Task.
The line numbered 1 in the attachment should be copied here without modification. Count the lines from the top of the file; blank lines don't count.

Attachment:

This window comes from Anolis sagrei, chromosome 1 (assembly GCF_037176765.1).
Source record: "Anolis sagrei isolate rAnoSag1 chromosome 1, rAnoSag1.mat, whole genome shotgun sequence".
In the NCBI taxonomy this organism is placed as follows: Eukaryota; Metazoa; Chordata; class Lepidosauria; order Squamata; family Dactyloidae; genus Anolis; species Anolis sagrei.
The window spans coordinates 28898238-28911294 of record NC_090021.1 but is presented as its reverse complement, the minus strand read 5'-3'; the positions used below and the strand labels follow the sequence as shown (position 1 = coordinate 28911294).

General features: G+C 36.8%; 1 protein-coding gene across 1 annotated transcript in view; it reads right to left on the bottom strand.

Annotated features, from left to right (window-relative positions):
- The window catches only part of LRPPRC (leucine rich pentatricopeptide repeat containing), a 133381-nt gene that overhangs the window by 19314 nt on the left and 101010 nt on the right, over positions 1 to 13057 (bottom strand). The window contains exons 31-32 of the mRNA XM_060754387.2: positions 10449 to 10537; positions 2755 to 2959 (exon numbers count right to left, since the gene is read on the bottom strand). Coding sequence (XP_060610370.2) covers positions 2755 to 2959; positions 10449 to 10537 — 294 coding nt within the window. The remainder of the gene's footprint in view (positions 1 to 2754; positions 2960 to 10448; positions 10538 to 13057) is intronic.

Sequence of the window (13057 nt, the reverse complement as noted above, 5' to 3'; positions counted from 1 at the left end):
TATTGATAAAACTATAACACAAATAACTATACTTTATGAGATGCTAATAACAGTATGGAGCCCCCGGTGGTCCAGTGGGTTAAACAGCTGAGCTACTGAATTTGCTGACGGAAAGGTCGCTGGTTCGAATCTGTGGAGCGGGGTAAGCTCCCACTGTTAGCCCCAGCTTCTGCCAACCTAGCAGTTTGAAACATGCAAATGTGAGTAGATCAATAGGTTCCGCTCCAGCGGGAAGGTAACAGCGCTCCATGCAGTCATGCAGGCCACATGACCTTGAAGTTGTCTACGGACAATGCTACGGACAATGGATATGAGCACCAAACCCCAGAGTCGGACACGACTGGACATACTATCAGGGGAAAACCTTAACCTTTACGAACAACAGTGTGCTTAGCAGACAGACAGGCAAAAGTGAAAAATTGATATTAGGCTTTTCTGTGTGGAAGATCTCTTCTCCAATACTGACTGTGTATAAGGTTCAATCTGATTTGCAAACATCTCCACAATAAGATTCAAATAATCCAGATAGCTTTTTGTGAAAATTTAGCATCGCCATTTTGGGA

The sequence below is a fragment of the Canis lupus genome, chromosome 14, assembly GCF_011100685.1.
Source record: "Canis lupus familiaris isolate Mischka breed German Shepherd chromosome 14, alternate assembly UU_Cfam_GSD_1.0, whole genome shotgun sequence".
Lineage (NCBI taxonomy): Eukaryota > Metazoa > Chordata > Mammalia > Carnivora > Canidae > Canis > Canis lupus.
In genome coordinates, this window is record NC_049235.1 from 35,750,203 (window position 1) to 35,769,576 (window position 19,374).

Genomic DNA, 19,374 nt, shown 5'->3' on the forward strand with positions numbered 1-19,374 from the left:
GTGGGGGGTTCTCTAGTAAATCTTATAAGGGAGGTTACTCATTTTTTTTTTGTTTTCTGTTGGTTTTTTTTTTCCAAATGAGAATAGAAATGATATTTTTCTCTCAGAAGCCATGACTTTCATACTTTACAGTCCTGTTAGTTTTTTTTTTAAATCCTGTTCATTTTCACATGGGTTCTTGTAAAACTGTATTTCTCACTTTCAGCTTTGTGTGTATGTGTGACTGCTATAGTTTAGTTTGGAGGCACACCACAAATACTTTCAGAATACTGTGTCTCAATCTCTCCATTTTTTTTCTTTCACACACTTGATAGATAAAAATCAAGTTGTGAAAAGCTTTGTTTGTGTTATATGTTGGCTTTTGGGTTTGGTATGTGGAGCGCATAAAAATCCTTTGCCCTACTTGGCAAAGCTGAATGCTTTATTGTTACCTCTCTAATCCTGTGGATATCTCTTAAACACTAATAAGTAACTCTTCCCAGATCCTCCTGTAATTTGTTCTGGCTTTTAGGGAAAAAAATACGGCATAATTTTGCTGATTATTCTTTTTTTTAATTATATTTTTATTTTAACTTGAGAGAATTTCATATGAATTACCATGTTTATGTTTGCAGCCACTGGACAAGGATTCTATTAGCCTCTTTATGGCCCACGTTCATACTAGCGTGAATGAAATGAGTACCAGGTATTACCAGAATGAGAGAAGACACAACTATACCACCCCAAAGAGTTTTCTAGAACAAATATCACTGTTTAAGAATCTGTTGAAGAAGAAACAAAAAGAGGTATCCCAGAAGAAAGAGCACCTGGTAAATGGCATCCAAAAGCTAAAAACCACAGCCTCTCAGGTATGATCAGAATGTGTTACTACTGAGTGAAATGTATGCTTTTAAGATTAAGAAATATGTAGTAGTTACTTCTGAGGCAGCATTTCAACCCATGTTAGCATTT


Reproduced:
This window comes from Anolis sagrei, chromosome 1 (assembly GCF_037176765.1).